SECOND QUARTER, APRIL 2012 VOLUME 26, NUMBER 4
I have been managing these weekend group mining projects for the past 26 years. All this experience has taught me that every single group has its own chemistry. There are probably a lot of different things that contribute to this; the different personalities, the weather, how the bigger world is doing at the moment, and perhaps even how I am feeling. But every group is different.
We always begin with a morning of theory on Saturday. This gives me an opportunity to size up the participants and the group-chemistry, organize things with my experienced helpers and provide a presentation of the long-proven procedures that we have developed to find gold. We call this a “sampling plan.”
These days, we do the initial meeting and the morning presentation at the Grange Hall in Happy Camp. Nearly everyone was already present there when I showed up at about 9 AM. And I knew even before I got out of my car that this was going to be a lively bunch. They were already having a lot of fun. This is all good; because my seasoned helpers and I know how to direct all that enthusiasm into the hard work which would be necessary later in the day, and especially on Sunday.
After going over the weekend plans and covering the theory on sampling, I always take time to answer everyone’s questions before we break for lunch. But this time, I had to cut it short with this lively group or we would not have had time for lunch! I know the participants are really into it when they are asking all the right questions.
Saturday afternoon found us all up at k-15A, otherwise known as the Mega Hole. This is one of our more popular high-banking areas. By high-banking, I am talking about mining up out of the water. We also have a very popular camping area at K-15A. This makes it convenient for participants to just walk down to the gravel bar where we are doing the project. K-15A is quite a long mining property. Over the many years, we have done plenty of weekend and week-long mining projects there, on both sides of the river. The property has been very productive for us, and we are lucky to have it.
On this particular project, we were up towards the upper-end of the property. We have been doing these weekend events there, because boats are not required when we have larger groups, and because there is this very distinct brown layer which is usually only a about a foot deep into the gravel bar. We get lots of nice gold right off the top of that layer!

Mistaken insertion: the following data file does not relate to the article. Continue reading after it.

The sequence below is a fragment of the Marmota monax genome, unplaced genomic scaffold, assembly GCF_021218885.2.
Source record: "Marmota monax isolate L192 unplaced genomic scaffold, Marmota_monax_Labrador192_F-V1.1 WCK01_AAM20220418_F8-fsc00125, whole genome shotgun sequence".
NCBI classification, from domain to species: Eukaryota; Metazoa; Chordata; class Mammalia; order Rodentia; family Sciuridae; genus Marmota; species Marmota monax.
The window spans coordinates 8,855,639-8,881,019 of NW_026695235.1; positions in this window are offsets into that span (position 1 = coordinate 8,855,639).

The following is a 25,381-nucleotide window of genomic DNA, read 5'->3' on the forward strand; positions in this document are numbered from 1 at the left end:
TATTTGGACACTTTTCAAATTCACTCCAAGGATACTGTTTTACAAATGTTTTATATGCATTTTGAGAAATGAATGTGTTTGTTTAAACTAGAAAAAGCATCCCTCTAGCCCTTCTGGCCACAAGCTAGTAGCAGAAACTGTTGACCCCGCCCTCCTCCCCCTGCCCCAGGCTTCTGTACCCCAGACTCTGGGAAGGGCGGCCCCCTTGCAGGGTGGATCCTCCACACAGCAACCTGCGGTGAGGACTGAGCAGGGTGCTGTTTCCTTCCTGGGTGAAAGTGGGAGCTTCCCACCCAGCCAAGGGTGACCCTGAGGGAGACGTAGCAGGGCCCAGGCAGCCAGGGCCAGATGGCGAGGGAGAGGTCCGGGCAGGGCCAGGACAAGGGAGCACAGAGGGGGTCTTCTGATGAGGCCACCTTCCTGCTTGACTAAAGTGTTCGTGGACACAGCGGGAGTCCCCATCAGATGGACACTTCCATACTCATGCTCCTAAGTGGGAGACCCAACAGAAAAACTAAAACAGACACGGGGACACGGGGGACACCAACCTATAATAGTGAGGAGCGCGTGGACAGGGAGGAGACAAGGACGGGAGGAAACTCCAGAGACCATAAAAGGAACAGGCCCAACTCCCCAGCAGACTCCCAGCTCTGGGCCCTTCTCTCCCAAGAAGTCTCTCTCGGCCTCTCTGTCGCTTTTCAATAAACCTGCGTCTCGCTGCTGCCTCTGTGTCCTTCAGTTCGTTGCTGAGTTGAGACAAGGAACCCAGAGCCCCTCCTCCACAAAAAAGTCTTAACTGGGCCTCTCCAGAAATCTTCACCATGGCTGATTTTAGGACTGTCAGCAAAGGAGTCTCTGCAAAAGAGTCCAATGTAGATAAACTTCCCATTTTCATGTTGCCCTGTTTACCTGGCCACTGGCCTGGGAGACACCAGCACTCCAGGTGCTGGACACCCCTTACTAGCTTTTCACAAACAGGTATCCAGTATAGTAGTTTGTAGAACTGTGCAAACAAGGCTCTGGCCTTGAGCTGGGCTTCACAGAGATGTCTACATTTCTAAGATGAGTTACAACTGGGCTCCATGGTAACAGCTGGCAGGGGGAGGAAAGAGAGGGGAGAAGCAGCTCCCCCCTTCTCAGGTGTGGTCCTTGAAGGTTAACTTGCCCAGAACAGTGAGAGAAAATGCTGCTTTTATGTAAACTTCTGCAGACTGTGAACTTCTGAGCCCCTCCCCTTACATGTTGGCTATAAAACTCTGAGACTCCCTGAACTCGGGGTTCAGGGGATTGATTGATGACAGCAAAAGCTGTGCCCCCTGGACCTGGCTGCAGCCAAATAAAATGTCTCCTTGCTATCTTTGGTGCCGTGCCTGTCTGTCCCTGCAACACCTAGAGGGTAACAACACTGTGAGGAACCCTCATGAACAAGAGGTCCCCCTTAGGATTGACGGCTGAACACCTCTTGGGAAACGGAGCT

I am lucky to have a bunch of experienced members who enjoy coming out and helping me to organize these events. With their help, we split the larger group into smaller ones, each with one of my helpers as a team leader. The team leaders went out and did some sampling in advance on Saturday morning, while the rest of us were still busy at the Grange Hall. So, when we showed up out on the gravel bar on Saturday afternoon, my helpers just pointed to several hot-spots where I could provide a sampling and gold panning demonstration. It’s always better if I turn up some gold in the sample. This gets everyone motivated to find more gold!
Participants get to keep any gold they find on Saturday afternoon. So after seeing the gold from my sample, this group went right to work. It wasn’t long before people started showing me the gold in their pans. For many, these weekend projects provide the first gold they ever found. “First gold” is always the most precious! I still remember my first gold. It didn’t come this easy! But it was still a very magic moment. So I enjoy this part as it unfolds, sharing the “first gold” moments with others, watching for the sparkle in their eye at the first moment of realization. I love my job!
Really, we were just going through the motions out there on Saturday afternoon. My helpers had already confirmed where we were going to dig on Sunday. So we devoted the afternoon assisting beginners to dial in their gold panning techniques. It’s not that panning is difficult. It just takes a little practice to teach your body the correct motions. This bunch was catching on fast!
As the afternoon progressed, we set up the high-bankers close to the places where we would dig pay-dirt. We wanted everything to be ready for an early start on Sunday morning. This is because we like to get most of the physical work done before the summer heat of the day sets in.
A high-banker is a portable sluicing device, like an aluminum trough with baffles (called riffles) along the bottom edge. Since gold is 5-to-6 times heavier than normal gravel and sand, it gets trapped in the riffles, while the lighter material is washed through by water. Because water is pumped to it, the recovery system of a high-banker can be set up close to the dig-site. This eliminates the need to pack the pay-dirt closer to water.
After getting everything set up, my helpers and I left to go get set up for the evening meal. There were a bunch of participants lagging behind out there still panning for gold. Some of them probably stayed until dark!
Nearly everyone met up back at the Grange Hall that evening to participate in our Saturday evening pot-luck. These pot-lucks are a tradition that dates all the way back to 1986 when we started The New 49’ers. Mostly, they are just get-togethers. Lots of members come. We have a great meal, enjoy each other’s company, exchange helpful information and do a prize drawing. Mostly we just have a good time.
Almost everyone was out on the bar ahead of me on Sunday morning. The team leaders had everyone organized, and Rich Krimm informed me that two or three hundred buckets of pay-dirt had already been processed. This was good! Man, there was a lot of productive activity going on. The enthusiasm was infectious. I’m not sure I have ever seen so many people having so much fun playing in the dirt! Here are some explanations of what was going on: